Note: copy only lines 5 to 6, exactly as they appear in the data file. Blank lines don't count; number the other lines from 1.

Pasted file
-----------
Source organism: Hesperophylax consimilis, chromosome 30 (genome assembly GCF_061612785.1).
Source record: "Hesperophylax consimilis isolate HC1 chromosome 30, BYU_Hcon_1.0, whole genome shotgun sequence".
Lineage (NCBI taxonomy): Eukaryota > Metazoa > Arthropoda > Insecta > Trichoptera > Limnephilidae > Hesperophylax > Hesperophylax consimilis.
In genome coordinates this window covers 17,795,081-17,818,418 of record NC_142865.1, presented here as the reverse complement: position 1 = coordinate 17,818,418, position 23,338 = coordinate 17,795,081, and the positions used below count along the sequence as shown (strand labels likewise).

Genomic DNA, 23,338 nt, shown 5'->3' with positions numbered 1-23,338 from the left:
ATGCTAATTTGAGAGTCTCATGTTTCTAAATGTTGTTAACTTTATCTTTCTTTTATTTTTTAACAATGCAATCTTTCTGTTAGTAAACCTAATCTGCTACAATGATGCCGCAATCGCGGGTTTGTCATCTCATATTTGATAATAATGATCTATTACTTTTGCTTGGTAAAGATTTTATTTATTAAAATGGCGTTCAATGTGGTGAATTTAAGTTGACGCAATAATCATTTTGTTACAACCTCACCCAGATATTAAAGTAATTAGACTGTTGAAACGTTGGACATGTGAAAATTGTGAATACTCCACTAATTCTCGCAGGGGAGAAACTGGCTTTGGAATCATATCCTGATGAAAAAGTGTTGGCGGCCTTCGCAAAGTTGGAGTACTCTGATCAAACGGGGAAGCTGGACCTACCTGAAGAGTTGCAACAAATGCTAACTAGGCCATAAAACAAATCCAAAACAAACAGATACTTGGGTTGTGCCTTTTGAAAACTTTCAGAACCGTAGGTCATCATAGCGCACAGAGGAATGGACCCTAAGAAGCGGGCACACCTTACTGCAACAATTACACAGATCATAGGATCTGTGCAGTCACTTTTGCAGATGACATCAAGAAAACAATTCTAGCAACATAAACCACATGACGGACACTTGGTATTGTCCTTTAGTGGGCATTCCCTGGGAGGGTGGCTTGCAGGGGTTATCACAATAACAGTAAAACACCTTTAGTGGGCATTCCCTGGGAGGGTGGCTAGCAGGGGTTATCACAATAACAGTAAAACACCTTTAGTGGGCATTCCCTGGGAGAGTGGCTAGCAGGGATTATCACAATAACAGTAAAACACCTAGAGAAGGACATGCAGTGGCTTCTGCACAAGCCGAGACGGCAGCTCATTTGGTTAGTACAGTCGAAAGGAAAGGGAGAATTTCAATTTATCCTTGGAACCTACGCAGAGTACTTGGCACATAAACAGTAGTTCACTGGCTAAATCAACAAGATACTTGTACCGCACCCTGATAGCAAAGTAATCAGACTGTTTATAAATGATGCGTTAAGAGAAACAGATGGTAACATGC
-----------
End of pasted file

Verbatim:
Genomic DNA, 23,338 nt, shown 5'->3' with positions numbered 1-23,338 from the left:
ATGCTAATTTGAGAGTCTCATGTTTCTAAATGTTGTTAACTTTATCTTTCTTTTATTTTTTAACAATGCAATCTTTCTGTTAGTAAACCTAATCTGCTACAATGATGCCGCAATCGCGGGTTTGTCATCTCATATTTGATAATAATGATCTATTACTTTTGCTTGGTAAAGATTTTATTTATTAAAATGGCGTTCAATGTGGTGAATTTAAGTTGACGCAATAATCATTTTGTTACAACCTCACCCAGATATTAAAGTAATTAGACTGTTGAAACGTTGGACATGTGAAAATTGTGAATACTCCACTAATTCTCGCAGGGGAGAAACTGGCTTTGGAATCATATCCTGATGAAAAAGTGTTGGCGGCCTTCGCAAAGTTGGAGTACTCTGATCAAACGGGGAAGCTGGACCTACCTGAAGAGTTGCAACAAATGCTAACTAGGCCATAAAACAAATCCAAAACAAACAGATACTTGGGTTGTGCCTTTTGAAAACTTTCAGAACCGTAGGTCATCATAGCGCACAGAGGAATGGACCCTAAGAAGCGGGCACACCTTACTGCAACAATTACACAGATCATAGGATCTGTGCAGTCACTTTTGCAGATGACATCAAGAAAACAATTCTAGCAACATAAACCACATGACGGACACTTGGTATTGTCCTTTAGTGGGCATTCCCTGGGAGGGTGGCTTGCAGGGGTTATCACAATAACAGTAAAACACCTTTAGTGGGCATTCCCTGGGAGGGTGGCTAGCAGGGGTTATCACAATAACAGTAAAACACCTTTAGTGGGCATTCCCTGGGAGAGTGGCTAGCAGGGATTATCACAATAACAGTAAAACACCTAGAGAAGGACATGCAGTGGCTTCTGCACAAGCCGAGACGGCAGCTCATTTGGTTAGTACAGTCGAAAGGAAAGGGAGAATTTCAATTTATCCTTGGAACCTACGCAGAGTACTTGGCACATAAACAGTAGTTCACTGGCTAAATCAACAAGATACTTGTACCGCACCCTGATAGCAAAGTAATCAGACTGTTTATAAATGATGCGTTAAGAGAAACAGATGGTAACATGC